Vouchers, Education Savings Accounts, and Tax-Credit Scholarships

Education choice mechanisms, including vouchers, education savings accounts (ESAs), and tax-credit scholarships, continue to gain popularity in many states. Parents are being re-empowered to determine how, where, and with whom their children are educated.Vouchers enable parents to use a portion of their child’s tax dollars allocated for public schools toward tuition for private schools. I recently wrote about the powerful story of Virginia Walden Ford, the Washington, DC, mom who would not accept that her son had to be stuck in a failing district school and pioneered the Washington, DC, voucher program that gives low-income families the ability to exit their assigned school for private options.

ESAs are similar to vouchers in that they enable families to access some of the funds allocated to public schools, but they have the added advantage of separating education from schooling. Rather than only targeting tuition at a private school the way vouchers do, ESAs expand the definition of education beyond schooling, allowing parents to access funds for a wide variety of options, including tutoring, books and resources, classes, and tuition. Tax-credit scholarships, available now in 18 states, enable taxpayers to receive tax credits when they donate to approved non-profit scholarship organizations that then distribute scholarship funds to income-eligible families to use for tuition and other educational services.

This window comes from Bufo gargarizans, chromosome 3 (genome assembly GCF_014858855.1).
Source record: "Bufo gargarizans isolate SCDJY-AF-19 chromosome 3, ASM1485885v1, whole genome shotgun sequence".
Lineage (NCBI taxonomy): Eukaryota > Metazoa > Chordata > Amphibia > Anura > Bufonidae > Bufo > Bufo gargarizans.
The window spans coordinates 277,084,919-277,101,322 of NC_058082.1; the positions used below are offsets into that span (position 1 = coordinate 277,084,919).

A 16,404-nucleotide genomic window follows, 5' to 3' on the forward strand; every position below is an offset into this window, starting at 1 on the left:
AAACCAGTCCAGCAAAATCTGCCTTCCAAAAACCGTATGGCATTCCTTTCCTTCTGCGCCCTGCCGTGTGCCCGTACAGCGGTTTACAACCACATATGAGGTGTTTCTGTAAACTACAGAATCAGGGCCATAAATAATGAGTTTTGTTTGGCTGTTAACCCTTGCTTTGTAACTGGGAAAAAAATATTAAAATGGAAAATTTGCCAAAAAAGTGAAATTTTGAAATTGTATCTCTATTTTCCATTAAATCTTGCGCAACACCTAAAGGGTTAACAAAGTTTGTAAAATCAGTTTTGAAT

The expansion of education choice mechanisms to more families may rely, in part, on how the US Supreme Court rules on the case of Espinoza v. Montana Department of Revenue. Last week, the Court heard arguments in this case, which exposes the 19th-century anti-Catholic Blaine Amendments that continue to exist in 37 states. This particular case focuses on a tax-credit scholarship established in Montana that allowed taxpayers to receive a tax credit when donating to a scholarship fund that would distribute those funds to children for private school tuition. Some parents, including the plaintiff, chose to use the scholarship money to send their children to religious schools, which the Montana Supreme Court said violated the Blaine amendment’s ban on funds to religious schools.